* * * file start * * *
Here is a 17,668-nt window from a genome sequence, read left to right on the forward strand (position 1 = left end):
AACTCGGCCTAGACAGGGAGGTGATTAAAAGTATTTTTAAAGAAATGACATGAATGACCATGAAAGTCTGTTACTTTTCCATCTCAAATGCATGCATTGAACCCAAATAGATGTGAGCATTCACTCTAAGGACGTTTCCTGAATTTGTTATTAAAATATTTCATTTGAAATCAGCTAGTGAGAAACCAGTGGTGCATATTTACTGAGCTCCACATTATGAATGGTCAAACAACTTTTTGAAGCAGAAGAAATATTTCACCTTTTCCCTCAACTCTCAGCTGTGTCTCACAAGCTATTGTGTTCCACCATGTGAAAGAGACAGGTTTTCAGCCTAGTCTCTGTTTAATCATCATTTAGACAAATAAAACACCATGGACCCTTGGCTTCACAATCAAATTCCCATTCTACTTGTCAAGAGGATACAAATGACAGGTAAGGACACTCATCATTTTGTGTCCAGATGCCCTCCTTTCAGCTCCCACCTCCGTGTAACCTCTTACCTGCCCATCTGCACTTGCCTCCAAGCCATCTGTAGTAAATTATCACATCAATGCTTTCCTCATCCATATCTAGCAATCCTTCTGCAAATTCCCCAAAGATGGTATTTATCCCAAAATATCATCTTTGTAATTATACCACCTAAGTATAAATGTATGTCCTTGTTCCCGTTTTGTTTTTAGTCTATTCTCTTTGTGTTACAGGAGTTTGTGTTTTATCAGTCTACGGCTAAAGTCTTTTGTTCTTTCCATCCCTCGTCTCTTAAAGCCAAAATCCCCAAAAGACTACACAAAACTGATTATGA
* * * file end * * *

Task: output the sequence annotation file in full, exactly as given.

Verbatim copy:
Here is a 17,668-nt window from a genome sequence, read left to right on the forward strand (position 1 = left end):
AACTCGGCCTAGACAGGGAGGTGATTAAAAGTATTTTTAAAGAAATGACATGAATGACCATGAAAGTCTGTTACTTTTCCATCTCAAATGCATGCATTGAACCCAAATAGATGTGAGCATTCACTCTAAGGACGTTTCCTGAATTTGTTATTAAAATATTTCATTTGAAATCAGCTAGTGAGAAACCAGTGGTGCATATTTACTGAGCTCCACATTATGAATGGTCAAACAACTTTTTGAAGCAGAAGAAATATTTCACCTTTTCCCTCAACTCTCAGCTGTGTCTCACAAGCTATTGTGTTCCACCATGTGAAAGAGACAGGTTTTCAGCCTAGTCTCTGTTTAATCATCATTTAGACAAATAAAACACCATGGACCCTTGGCTTCACAATCAAATTCCCATTCTACTTGTCAAGAGGATACAAATGACAGGTAAGGACACTCATCATTTTGTGTCCAGATGCCCTCCTTTCAGCTCCCACCTCCGTGTAACCTCTTACCTGCCCATCTGCACTTGCCTCCAAGCCATCTGTAGTAAATTATCACATCAATGCTTTCCTCATCCATATCTAGCAATCCTTCTGCAAATTCCCCAAAGATGGTATTTATCCCAAAATATCATCTTTGTAATTATACCACCTAAGTATAAATGTATGTCCTTGTTCCCGTTTTGTTTTTAGTCTATTCTCTTTGTGTTACAGGAGTTTGTGTTTTATCAGTCTACGGCTAAAGTCTTTTGTTCTTTCCATCCCTCGTCTCTTAAAGCCAAAATCCCCAAAAGACTACACAAAACTGATTATGA